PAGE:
A scaphoid fracture is a break in one of the small carpal bones of the wrist, and it most often occurs after a fall onto an outstretched hand. Most scaphoid breaks are in their mid-portion, but they can also occur at both the proximal and distal ends of the bone.
Scaphoid fractures can further be classified according to the severity of displacement or how far the pieces of bone have moved out of their normal position. In a non-displaced fracture, the bone fragments line up correctly.
In a displaced fracture, the bone fragments have moved out of their normal position, and there may be gaps between the pieces of bone or fragments may overlap each other.
Causes of a Scaphoid Fracture
Scaphoid fractures can occur when you fall on an outstretched hand. Depending on the position of the hand on landing, especially with your weight landing on your palm, there is a risk of breaking the end of the larger forearm bone (the radius).
Scaphoid fractures can also occur as an injury during sports activities or motor vehicle collisions
Symptoms of a Scaphoid Fracture
Diagnosing a Scaphoid Fracture
During your consultation, Dr. Besh will ask you questions about how the injury occurred, your medical history, and any medications you may be taking. He will also examine your wrist looking for any swelling, bruising, or loss of motion.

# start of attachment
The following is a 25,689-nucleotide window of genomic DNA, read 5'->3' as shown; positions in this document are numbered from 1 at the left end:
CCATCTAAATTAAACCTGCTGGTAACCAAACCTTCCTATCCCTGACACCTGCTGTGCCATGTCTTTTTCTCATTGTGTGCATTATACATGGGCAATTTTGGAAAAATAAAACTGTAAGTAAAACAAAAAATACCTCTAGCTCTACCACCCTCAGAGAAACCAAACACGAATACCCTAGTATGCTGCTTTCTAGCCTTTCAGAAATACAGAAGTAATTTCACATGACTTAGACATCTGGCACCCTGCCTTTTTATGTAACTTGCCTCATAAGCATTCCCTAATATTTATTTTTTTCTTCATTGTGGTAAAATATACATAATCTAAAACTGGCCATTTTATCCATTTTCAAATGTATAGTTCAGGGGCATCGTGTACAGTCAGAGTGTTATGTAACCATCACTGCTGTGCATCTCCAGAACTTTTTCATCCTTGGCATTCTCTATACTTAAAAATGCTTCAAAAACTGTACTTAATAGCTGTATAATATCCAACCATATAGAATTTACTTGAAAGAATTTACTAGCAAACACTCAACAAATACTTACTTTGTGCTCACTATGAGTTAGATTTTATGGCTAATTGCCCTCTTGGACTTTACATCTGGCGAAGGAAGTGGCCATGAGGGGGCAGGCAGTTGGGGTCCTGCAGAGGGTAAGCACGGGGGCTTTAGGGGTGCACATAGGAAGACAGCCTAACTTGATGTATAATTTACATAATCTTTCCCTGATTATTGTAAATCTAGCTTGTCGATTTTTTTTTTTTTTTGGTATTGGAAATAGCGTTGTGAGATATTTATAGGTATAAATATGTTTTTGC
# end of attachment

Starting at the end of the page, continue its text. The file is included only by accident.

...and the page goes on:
Additionally, Dr. Besh may order imaging studies, such as:
X-ray. X-rays provide images of dense structures such as bone to determine if you have a scaphoid fracture or if the broken pieces of bone are displaced or not.
Magnetic Resonance Imaging (MRI) Scan. An MRI is used to provide images of the bones and soft tissues in your wrist. It can sometimes show a scaphoid fracture before it can be seen on x-ray.
For the convenience of our patients, both x-rays and MRIs can be done on-site.
CT Scan. A CT scan can help reveal a scaphoid fracture and show whether the bones are displaced.
Results from your imaging studies will help Dr. Besh determine your treatment plan.
Treatment for a Scaphoid Fracture
Both non-surgical and surgical treatment options are available to treat a scaphoid fracture.
Non-surgical treatment options include wearing a wrist splint or cast for 4 to 6 weeks and restricting your activity. The splint or cast is usually placed below the elbow and includes your thumb.
Surgical treatment options are recommended for scaphoid fractures where pieces of bone are displaced. The goal of surgery is to realign and stabilize the fracture to promote healing. An open reduction and internal fixation (ORIF) procedure is done to manipulate the bone back into its proper position, and hold the scaphoid in place with metal implants until the bone is fully healed.